• SEOmofo on said:

    Microsoft never rooted themselves in the idea of being the best, the most innovative, the most user-friendly, the most visually appealing, etc. Nor did they care if people liked them or their products. When you bought a PC you were forced into an arranged marriage with Microsoft. The end.

    I really like this quote from Alysson. It sheds some more light on why Microsoft isn’t funny. Lisa, your post suggests it’s because “funny” is not something we associate with the Microsoft brand, but that’s only half the story. I think a more-accurate description would have to include something about how we’ve all been burned by Microsoft products at some point in our lives. In other words, Microsoft has to overcome a negative public sentiment–not a neutral one.

    I never considered Doritos to be a funny brand either, but their ’09 Superbowl commercials made me crack up. In a single commercial, they redefined their brand’s image in my mind. Prior to those commercials, I didn’t really have a strong opinion about Doritos. But if I had grown up in a world where Doritos were the only food available… and each bag took 2 hours to open… and some bags would explode at random and burn your face off…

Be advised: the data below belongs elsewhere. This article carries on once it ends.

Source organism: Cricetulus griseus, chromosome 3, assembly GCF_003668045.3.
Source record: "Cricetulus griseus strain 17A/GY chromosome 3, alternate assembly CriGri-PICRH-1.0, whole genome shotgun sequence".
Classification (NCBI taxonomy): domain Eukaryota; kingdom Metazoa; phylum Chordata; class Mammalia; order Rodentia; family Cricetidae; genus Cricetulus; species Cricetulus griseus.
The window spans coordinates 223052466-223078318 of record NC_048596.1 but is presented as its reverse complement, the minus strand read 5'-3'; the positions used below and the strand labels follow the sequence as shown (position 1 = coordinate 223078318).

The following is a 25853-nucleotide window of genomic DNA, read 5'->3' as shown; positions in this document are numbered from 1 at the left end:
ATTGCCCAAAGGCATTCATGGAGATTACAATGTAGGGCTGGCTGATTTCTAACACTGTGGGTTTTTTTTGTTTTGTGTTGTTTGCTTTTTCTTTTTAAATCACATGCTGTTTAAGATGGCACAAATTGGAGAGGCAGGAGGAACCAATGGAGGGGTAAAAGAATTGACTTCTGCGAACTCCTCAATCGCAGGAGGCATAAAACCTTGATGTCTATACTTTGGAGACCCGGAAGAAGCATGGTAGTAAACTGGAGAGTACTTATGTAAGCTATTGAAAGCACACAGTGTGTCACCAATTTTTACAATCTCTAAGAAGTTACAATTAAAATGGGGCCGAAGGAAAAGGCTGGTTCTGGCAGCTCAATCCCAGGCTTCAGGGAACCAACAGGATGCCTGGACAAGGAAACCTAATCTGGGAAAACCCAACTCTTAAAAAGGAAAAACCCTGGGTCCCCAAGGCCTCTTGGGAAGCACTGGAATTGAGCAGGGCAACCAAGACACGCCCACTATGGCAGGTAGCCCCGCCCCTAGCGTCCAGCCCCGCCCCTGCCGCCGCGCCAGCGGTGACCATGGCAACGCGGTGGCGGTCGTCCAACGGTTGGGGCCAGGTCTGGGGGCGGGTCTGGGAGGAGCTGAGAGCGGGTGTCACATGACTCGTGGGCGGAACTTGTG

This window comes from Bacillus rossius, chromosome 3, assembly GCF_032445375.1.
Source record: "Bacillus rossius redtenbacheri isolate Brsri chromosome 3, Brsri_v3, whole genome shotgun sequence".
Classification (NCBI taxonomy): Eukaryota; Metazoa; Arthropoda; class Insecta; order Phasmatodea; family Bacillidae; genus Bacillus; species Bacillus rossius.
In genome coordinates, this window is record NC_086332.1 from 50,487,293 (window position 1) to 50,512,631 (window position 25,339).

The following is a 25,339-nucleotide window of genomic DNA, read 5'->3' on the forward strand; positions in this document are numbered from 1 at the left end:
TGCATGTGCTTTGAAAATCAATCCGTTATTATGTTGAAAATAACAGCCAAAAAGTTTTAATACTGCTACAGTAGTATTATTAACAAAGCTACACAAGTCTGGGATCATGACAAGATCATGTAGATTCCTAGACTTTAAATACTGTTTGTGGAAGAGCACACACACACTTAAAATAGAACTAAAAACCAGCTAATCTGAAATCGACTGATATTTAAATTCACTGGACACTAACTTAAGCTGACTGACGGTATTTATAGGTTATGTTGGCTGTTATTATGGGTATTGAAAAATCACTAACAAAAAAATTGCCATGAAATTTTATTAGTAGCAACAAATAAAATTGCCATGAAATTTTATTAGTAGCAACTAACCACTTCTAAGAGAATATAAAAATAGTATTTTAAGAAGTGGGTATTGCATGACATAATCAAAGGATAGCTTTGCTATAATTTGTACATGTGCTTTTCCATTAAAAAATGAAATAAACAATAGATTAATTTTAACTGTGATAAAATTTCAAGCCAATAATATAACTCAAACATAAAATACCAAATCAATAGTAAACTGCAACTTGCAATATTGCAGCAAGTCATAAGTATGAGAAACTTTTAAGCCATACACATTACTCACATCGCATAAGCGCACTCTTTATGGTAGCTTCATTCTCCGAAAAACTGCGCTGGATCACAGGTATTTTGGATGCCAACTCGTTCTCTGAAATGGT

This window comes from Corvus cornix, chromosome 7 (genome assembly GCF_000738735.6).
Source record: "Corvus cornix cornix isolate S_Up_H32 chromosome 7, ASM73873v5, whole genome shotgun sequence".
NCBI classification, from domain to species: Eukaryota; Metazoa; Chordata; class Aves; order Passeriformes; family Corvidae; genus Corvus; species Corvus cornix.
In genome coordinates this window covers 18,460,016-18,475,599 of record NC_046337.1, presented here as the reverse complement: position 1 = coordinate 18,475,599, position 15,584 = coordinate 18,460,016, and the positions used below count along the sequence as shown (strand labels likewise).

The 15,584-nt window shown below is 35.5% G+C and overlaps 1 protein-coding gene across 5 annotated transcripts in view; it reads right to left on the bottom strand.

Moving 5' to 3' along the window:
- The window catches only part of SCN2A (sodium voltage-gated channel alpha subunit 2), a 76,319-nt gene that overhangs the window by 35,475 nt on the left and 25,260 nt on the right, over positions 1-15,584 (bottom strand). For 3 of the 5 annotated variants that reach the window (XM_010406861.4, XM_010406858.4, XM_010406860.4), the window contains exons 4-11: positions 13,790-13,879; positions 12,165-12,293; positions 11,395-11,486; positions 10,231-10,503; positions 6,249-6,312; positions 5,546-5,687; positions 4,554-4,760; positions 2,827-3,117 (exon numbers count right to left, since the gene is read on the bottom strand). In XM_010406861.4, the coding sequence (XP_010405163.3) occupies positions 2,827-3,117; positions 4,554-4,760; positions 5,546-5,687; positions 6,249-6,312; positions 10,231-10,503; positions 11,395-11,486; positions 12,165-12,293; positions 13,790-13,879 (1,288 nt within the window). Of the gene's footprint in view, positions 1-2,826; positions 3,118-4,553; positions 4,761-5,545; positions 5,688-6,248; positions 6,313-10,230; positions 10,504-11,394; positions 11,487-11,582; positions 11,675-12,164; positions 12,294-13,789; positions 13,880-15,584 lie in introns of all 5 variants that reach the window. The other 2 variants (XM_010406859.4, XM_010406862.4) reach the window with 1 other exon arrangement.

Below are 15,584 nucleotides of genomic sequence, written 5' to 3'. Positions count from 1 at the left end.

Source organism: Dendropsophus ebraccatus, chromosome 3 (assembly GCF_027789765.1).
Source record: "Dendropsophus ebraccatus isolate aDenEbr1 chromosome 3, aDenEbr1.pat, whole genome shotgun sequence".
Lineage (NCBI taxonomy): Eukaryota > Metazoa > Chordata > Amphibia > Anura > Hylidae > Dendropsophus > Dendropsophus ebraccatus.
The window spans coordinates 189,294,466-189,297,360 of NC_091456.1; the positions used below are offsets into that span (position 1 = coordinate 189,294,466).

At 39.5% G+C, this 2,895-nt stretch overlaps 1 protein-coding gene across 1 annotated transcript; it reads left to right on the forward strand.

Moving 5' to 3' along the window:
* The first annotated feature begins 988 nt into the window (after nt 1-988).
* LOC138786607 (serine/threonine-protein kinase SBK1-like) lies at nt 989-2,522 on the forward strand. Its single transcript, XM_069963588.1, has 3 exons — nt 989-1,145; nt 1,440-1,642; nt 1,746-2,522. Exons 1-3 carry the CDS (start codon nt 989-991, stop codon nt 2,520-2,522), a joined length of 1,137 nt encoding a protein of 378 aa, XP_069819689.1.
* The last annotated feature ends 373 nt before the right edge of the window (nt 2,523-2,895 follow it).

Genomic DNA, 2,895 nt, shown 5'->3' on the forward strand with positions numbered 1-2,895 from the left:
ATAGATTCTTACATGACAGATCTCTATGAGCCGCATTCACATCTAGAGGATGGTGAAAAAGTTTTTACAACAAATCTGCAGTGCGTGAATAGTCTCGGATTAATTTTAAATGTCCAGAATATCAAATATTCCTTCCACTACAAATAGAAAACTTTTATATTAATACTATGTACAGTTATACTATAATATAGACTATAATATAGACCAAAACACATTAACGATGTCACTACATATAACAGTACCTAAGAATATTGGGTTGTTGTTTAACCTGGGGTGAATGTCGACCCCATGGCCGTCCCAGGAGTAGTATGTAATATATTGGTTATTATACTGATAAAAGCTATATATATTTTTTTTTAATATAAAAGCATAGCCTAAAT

…then no, I wouldn’t have laughed at their commercials either.


  • Lee Kaplanian on said:

    Maybe Microsoft needs a character for its marketing – it certainly worked for Geico and Aflac. They have been around for a long time but not really noticed until about 10 years or more ago when they brought in the gecko and the duck. A character needs to have a personality and some quirks and flaws to make it interesting, but it has to fit the company. I’d be happy to help them find one that works for them.

    I agree with Alysson, Microsoft has not ever given the users the “warm fuzzies” in all the years they have been around. The fun and laughter is on their campus rather than out to the public. It’s the big gorilla here in Seattle area, so we are used to it.